Later on, my father left and my mother remarried and my step-father being an Itsekiri man, I was brought up like a proper Itsekiri child, woman, lady, I imbibed all virtues that makes proper Itsekiri person. It was too difficult really to adapt to the Catholic ways in Itsekiri land but they were somehow similar. The Portuguese came to Itsekiri land, Warri particularly through Escravos. We can say Itsekiri is a combination of Edo, Yoruba and even Portuguese world. It was quite interesting and exciting. Really, I never went to Warri until I was fifteen years old. My step father was the organist in African Itsekiri Church, which is affiliated to the Bethel Church on Broad Street. We had our services partly in English and partly in Itsekiri. If you ask me to pray in Itsekiri, I will just flow along. My mother was the lead singer for the Itsekiri group. So, when I sat with her, she was always composing a song. When she saw a person, she knew what song to compose that will motivate that person to take the necessary positive action that was needed to get the whole atmosphere flowing. That was something that came naturally.


About a couple of years ago, I was with my nephew and we decided to entertain him a little bit, some of us were there. My nephew was partly Itsekiri and partly Edo. He’s in a top position right now and in control of situation, people came from all over the place especially from Warri to eat “from my palms”. This is part of some of those things one can’t really explain. Like when I was in school, I used to take part in some plays at Christmas (End of Year). The Catholic Church was there. What others are beginning to learn now, giving it this name or that name was natural with us in Catholic schools. As a child I was already reciting some lines. I was already taking part in Festival of Arts. Even when I was in standard three at age 10, we had to go to what used to be the CMS Grammar school. That was the best hall then, next to Kings College. That was where we had the Festival of Arts. We went on stage to recite our poems. No trepidation. I walked up there at ten and most of the judges were English people with the exception of Lady Oyinkan Abayomi and Lady Alakija, all the rest people there were English. You have to face them and recite your poem. Who were the other contestants? Imagine English children from Corona School and from St Mary’s Convent School, we came second, I got the beating of my life because I did not come first. I was later to be informed that I recited very well, I did my best but at the end I forgot the courtesy. It was a boy who came first who did the courtesy before and after.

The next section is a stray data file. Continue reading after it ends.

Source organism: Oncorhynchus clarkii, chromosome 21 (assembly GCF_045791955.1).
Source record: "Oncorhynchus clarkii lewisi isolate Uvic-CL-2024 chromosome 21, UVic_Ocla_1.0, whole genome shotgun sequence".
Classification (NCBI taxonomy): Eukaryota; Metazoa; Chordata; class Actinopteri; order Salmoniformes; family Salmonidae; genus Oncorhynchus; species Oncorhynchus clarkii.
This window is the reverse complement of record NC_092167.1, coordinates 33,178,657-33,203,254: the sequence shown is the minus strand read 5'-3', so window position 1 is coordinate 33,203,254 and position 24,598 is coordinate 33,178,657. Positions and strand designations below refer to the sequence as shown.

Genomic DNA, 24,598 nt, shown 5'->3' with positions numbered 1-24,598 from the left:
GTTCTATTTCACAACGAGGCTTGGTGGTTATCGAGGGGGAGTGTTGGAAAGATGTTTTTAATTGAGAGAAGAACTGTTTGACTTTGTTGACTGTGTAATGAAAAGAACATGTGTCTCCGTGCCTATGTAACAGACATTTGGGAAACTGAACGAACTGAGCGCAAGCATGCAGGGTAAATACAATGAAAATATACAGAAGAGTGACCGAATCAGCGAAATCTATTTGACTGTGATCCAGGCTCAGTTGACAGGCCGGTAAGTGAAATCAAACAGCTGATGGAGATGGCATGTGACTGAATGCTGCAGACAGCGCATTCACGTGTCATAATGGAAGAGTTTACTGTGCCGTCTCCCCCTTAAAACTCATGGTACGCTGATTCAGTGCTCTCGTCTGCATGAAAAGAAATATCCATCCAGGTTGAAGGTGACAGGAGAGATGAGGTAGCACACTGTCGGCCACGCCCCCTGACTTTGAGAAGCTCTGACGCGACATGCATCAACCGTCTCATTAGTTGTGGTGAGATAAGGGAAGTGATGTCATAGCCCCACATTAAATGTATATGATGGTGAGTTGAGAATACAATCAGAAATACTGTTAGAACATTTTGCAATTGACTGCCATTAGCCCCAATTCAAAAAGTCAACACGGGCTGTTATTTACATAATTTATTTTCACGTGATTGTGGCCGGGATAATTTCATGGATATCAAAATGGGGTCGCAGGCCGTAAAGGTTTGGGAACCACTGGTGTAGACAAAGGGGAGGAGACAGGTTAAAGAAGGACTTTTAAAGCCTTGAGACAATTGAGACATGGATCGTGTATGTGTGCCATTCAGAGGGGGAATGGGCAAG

Standard of practice

Nigeria can boast of the highest number of T.V and Radio Stations now. Standard notwithstanding, we need our own fair share of rising and falling which still form part of the training. I was truly always bitter about standard when I was head of presentation. Plainly, let’s agree people will accept us for what we are. Having the largest number of channels of Television in Africa to me is not a failure rather it is an achievement. As at now, more Radio and TV channels are coming up. I used to argue seriously with my Oga then; Vincent Maduka. Because of our exposure and meticulous training abroad, nobody could recognize where we are from whether Egba, Ijebu, Ibadan or Nupe. Realities have dawn on us now. Amebo was my classmate for example. She dabbled into drama and one can imagine the commercial value of her role as village gossip. Standard or no standard people will still appreciate what you do. Even an “Agbero” was appreciated by some white visitors the way he jumped into the “Yellow Molue bus” marveled them. However, this fact about standard might not be appreciated by our dear Professor Wole Soyinka and people like him too. But he needs to admit he is a grass root person too before his foreign exposure. I don’t quarrel about standard.

(To be continued)